posted by shakespeherian at 3:08 PM on August 3, 2009 [1 favorite]


People in this thread have the bad habit of insisting that they really know what pro-life people are thinking.

We would like to know why you think contraceptives are the "lesser evil." If you would tell us, we wouldn't have to guess.
posted by Mouse Army at 3:09 PM on August 3, 2009


jsonic, here's the thing: people make the blithe assumption that people opposed to abortion want to reduce the killing of innocent lives via abortion, a procedure that many people are uncomfortable with. So people try to promote initiatives that will serve the supposed interests of pro-lifers. Then it turns out that the pro-lifers aren't interested in this at all, but rather hold to a fringe ideology that declares that contraception is wrong.

Reducing the number of abortions is being made into a political issue. If that's what you want, then you will support politicians that serve your policy goals. If you have no interest in doing that, then it turns out that this is not about the particulars of policy and results at all, it's about promoting a sort of fringe ideology. Some might call this "hypocritical," but the truth is that it's dishonest. When you raise dollars and send votes on the basis of a specific policy (abortion) and then oppose efforts to serve that particular policy goal that a lot of people can agree on and instead start crying that you're not interested primarily in that policy at all but in another, more fringe-based idea that no one is interested in pursuing, then that's a sign of dishonesty in the political sphere.
posted by deanc at 3:10 PM on August 3, 2009 [5 favorites]


You're picking and choosing and ignoring a lot of questions

I guess you assume I have time to read and respond to every individual question, and if I don't choose yours, then it's because I obviously can't handle the truth.

Again, I'm not here to convince you or kldickson to adopt my opinion on abortion or contraception. That would be a monster derail and probably pointless. I AM here to respond to those strawman arguments used frequently here by those who claim that pro-life people are really only about controlling women. Or that one cannot be pro-life and against contraception without being a hypocrite.
posted by jsonic at 3:11 PM on August 3, 2009


shakespeherian, the thing is, WHY are they opposed to comprehensive sex education and contraceptives if these things will REDUCE abortions?
posted by kldickson at 3:11 PM on August 3, 2009


Violence =/= murder

That you think either is the appropriate course of action for the pro-life movement is disturbing.
posted by jsonic at 3:11 PM on August 3, 2009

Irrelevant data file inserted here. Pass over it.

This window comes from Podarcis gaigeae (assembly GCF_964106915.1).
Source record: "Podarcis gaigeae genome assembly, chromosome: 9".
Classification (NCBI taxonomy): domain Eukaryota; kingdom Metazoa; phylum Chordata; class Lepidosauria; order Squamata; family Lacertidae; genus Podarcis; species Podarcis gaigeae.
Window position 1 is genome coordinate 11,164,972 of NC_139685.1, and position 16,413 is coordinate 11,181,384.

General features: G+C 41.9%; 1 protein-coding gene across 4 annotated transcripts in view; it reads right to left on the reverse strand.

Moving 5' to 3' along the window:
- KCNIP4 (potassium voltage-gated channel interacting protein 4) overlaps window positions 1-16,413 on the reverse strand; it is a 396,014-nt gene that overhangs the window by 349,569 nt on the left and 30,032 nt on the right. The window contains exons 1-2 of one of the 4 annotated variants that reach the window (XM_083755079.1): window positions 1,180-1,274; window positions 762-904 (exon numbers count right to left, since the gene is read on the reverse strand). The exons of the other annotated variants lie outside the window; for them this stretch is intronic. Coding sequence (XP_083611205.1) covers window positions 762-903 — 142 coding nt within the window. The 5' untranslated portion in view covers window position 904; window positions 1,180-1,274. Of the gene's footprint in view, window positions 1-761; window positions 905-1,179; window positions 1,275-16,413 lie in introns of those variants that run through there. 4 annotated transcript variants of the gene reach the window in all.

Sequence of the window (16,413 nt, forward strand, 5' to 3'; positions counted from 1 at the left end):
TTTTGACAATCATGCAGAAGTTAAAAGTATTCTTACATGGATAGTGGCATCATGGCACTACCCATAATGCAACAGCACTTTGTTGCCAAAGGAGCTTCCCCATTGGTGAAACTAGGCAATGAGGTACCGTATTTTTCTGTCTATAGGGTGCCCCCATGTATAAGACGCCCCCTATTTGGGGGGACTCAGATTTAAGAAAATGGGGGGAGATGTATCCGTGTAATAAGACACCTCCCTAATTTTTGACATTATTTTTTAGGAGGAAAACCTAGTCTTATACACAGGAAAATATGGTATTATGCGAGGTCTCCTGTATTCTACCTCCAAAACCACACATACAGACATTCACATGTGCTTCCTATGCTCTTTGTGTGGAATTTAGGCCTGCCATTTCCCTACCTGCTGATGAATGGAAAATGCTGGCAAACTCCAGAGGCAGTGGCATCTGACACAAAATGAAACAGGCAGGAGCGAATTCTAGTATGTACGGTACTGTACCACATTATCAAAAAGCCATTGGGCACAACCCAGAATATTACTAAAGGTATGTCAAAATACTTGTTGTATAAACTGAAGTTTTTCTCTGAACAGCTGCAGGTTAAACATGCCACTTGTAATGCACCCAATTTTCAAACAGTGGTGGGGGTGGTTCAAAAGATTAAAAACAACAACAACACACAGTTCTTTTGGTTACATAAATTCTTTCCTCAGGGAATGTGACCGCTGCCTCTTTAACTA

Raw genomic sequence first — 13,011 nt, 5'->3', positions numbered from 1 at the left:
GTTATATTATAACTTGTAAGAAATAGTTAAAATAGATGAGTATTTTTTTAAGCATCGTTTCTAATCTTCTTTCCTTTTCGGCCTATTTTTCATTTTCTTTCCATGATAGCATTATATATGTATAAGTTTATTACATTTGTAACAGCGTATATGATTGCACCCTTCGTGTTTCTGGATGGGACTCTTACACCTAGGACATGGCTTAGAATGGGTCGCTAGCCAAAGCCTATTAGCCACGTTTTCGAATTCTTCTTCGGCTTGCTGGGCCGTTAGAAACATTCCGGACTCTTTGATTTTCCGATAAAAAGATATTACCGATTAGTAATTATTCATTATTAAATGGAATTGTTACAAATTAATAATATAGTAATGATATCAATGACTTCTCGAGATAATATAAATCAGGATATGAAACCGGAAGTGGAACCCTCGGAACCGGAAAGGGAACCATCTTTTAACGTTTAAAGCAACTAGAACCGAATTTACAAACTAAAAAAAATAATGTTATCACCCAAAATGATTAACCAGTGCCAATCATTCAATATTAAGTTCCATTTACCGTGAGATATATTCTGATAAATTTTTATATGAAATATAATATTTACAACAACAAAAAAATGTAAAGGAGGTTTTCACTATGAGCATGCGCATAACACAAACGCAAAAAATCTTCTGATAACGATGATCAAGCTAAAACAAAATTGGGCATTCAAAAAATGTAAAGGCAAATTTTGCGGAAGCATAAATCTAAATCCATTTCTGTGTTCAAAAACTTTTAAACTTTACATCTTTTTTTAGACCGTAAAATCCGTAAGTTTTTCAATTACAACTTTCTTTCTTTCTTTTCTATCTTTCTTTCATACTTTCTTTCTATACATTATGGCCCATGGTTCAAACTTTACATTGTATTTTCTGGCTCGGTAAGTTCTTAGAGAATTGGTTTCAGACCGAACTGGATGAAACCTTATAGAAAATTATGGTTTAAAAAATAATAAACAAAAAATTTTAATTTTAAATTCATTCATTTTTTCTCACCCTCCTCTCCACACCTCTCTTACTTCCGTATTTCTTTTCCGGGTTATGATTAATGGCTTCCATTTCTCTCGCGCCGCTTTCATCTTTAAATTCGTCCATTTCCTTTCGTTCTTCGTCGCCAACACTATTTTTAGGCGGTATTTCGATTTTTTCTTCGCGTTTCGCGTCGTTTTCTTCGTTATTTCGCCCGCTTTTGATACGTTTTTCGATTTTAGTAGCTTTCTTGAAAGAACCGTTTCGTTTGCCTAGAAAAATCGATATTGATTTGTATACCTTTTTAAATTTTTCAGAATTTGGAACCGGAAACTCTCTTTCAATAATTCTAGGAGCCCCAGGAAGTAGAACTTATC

jsonic, we have the choice to consider you an obfuscating ninny who's too afraid to answer a question if you don't tell us why you think contraception is wrong.
posted by kldickson at 3:12 PM on August 3, 2009 [3 favorites]


deanc's comment is spot on.

You want less abortions, because abortions mean taking lives.
People make suggestions on better education and pregnancy prevention.
You go, No, I'm morally opposed to it but I won't tell you why.

What gives?
posted by Tequila Mockingbird at 3:13 PM on August 3, 2009


Adoption isn't really all it's cracked up to be for the birth mother, from what I understand. As a middle-aged man who was adopted as an infant (born pre RoeWade), I found this link about being a birth mother heartbreaking. (From this MeFi post)
posted by hippybear at 3:16 PM on August 3, 2009 [4 favorites]


jsonic: "Violence =/= murder

That you think either is the appropriate course of action for the pro-life movement is disturbing.
"

Are you telling me that if you overheard your hypothetical neighbor say that she's going to murder her baby, you wouldn't jump out of your seat and try to do something about it?

Now if she said she's going to get an abortion, wouldn't you have a weaker emotional response in comparison?

This is a vital question for me.
posted by Tequila Mockingbird at 3:16 PM on August 3, 2009


And if your opposition to contraception and comprehensive sex education is at its core religiously motivated, I am well within my rights to tell you to shove your buy-bull up your ass and go back to the 1300s where you belong.
posted by kldickson at 3:16 PM on August 3, 2009 [7 favorites]


Again, my opposition to the government spying on its citizens doesn't mean that my opposition to terrorist actions is actually about privacy. I am opposed to both, for different reasons, and the idea that one might lessen the other doesn't change my opposition.

Opposition to abortion and opposition to contraception are both motivated by the same core ideal of control over sex and its outcomes for women. One cannot easily draw the same kind of set logic for the relationship between opposition to illegal wiretaps and opposition to terrorist acts.
posted by Blazecock Pileon at 3:18 PM on August 3, 2009 [3 favorites]


However, they also oppose certain sex-ed programs and contraceptives in school, and you may be able to make arguments about this opposition revolving around issues of control. Their opposition to these programs, however, do not (as far as I can tell, and I've known a lot of anti-choice folks) reveal any secret or hidden truths about their opposition to abortion.